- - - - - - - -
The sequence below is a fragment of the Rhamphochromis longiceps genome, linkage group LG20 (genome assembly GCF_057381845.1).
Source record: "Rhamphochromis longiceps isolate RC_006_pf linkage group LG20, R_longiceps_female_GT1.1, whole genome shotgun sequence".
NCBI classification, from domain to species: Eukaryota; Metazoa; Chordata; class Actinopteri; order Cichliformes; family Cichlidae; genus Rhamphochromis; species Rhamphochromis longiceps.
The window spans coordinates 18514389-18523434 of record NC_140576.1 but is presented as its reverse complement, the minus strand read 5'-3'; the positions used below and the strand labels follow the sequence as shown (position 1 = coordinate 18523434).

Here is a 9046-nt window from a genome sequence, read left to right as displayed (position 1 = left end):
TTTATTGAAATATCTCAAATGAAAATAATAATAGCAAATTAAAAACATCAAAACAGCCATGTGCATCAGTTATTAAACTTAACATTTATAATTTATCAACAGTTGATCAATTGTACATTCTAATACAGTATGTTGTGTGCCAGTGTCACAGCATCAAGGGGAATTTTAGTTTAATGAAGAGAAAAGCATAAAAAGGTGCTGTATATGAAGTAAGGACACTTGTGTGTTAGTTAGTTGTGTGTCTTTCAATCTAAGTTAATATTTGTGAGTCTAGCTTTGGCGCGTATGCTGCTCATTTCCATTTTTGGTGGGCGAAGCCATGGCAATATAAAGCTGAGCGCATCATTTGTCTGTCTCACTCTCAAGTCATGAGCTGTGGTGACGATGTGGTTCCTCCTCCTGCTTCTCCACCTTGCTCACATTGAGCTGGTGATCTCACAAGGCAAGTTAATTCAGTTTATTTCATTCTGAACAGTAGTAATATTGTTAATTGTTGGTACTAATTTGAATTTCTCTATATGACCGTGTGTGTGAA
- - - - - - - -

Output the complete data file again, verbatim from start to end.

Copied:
The sequence below is a fragment of the Rhamphochromis longiceps genome, linkage group LG20 (genome assembly GCF_057381845.1).
Source record: "Rhamphochromis longiceps isolate RC_006_pf linkage group LG20, R_longiceps_female_GT1.1, whole genome shotgun sequence".
NCBI classification, from domain to species: Eukaryota; Metazoa; Chordata; class Actinopteri; order Cichliformes; family Cichlidae; genus Rhamphochromis; species Rhamphochromis longiceps.
The window spans coordinates 18514389-18523434 of record NC_140576.1 but is presented as its reverse complement, the minus strand read 5'-3'; the positions used below and the strand labels follow the sequence as shown (position 1 = coordinate 18523434).

Here is a 9046-nt window from a genome sequence, read left to right as displayed (position 1 = left end):
TTTATTGAAATATCTCAAATGAAAATAATAATAGCAAATTAAAAACATCAAAACAGCCATGTGCATCAGTTATTAAACTTAACATTTATAATTTATCAACAGTTGATCAATTGTACATTCTAATACAGTATGTTGTGTGCCAGTGTCACAGCATCAAGGGGAATTTTAGTTTAATGAAGAGAAAAGCATAAAAAGGTGCTGTATATGAAGTAAGGACACTTGTGTGTTAGTTAGTTGTGTGTCTTTCAATCTAAGTTAATATTTGTGAGTCTAGCTTTGGCGCGTATGCTGCTCATTTCCATTTTTGGTGGGCGAAGCCATGGCAATATAAAGCTGAGCGCATCATTTGTCTGTCTCACTCTCAAGTCATGAGCTGTGGTGACGATGTGGTTCCTCCTCCTGCTTCTCCACCTTGCTCACATTGAGCTGGTGATCTCACAAGGCAAGTTAATTCAGTTTATTTCATTCTGAACAGTAGTAATATTGTTAATTGTTGGTACTAATTTGAATTTCTCTATATGACCGTGTGTGTGAA